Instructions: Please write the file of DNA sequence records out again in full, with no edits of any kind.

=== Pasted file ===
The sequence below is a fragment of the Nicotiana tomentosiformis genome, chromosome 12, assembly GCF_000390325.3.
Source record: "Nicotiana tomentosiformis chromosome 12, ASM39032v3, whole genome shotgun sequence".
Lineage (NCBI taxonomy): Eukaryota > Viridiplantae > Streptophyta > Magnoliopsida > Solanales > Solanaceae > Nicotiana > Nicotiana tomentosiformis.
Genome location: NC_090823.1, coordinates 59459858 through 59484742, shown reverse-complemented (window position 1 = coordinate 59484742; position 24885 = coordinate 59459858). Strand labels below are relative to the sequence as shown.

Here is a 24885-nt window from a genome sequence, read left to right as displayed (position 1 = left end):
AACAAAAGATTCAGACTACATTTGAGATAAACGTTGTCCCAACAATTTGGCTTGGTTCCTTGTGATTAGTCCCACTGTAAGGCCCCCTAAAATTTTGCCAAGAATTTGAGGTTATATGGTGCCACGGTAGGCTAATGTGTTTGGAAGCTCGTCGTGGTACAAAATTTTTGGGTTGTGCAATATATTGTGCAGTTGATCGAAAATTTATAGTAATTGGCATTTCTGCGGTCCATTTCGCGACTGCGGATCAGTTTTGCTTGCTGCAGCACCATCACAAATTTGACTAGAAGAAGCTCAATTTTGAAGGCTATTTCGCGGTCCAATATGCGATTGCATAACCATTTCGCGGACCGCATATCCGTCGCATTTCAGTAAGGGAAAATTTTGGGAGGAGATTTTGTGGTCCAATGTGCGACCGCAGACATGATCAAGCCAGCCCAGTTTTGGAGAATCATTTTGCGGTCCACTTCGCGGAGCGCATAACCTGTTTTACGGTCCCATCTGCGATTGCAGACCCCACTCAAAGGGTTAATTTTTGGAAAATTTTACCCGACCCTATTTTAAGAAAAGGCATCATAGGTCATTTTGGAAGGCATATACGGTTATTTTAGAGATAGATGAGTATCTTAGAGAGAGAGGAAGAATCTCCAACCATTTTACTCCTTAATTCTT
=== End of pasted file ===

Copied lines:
The sequence below is a fragment of the Nicotiana tomentosiformis genome, chromosome 12, assembly GCF_000390325.3.
Source record: "Nicotiana tomentosiformis chromosome 12, ASM39032v3, whole genome shotgun sequence".
Lineage (NCBI taxonomy): Eukaryota > Viridiplantae > Streptophyta > Magnoliopsida > Solanales > Solanaceae > Nicotiana > Nicotiana tomentosiformis.
Genome location: NC_090823.1, coordinates 59459858 through 59484742, shown reverse-complemented (window position 1 = coordinate 59484742; position 24885 = coordinate 59459858). Strand labels below are relative to the sequence as shown.

Here is a 24885-nt window from a genome sequence, read left to right as displayed (position 1 = left end):
AACAAAAGATTCAGACTACATTTGAGATAAACGTTGTCCCAACAATTTGGCTTGGTTCCTTGTGATTAGTCCCACTGTAAGGCCCCCTAAAATTTTGCCAAGAATTTGAGGTTATATGGTGCCACGGTAGGCTAATGTGTTTGGAAGCTCGTCGTGGTACAAAATTTTTGGGTTGTGCAATATATTGTGCAGTTGATCGAAAATTTATAGTAATTGGCATTTCTGCGGTCCATTTCGCGACTGCGGATCAGTTTTGCTTGCTGCAGCACCATCACAAATTTGACTAGAAGAAGCTCAATTTTGAAGGCTATTTCGCGGTCCAATATGCGATTGCATAACCATTTCGCGGACCGCATATCCGTCGCATTTCAGTAAGGGAAAATTTTGGGAGGAGATTTTGTGGTCCAATGTGCGACCGCAGACATGATCAAGCCAGCCCAGTTTTGGAGAATCATTTTGCGGTCCACTTCGCGGAGCGCATAACCTGTTTTACGGTCCCATCTGCGATTGCAGACCCCACTCAAAGGGTTAATTTTTGGAAAATTTTACCCGACCCTATTTTAAGAAAAGGCATCATAGGTCATTTTGGAAGGCATATACGGTTATTTTAGAGATAGATGAGTATCTTAGAGAGAGAGGAAGAATCTCCAACCATTTTACTCCTTAATTCTT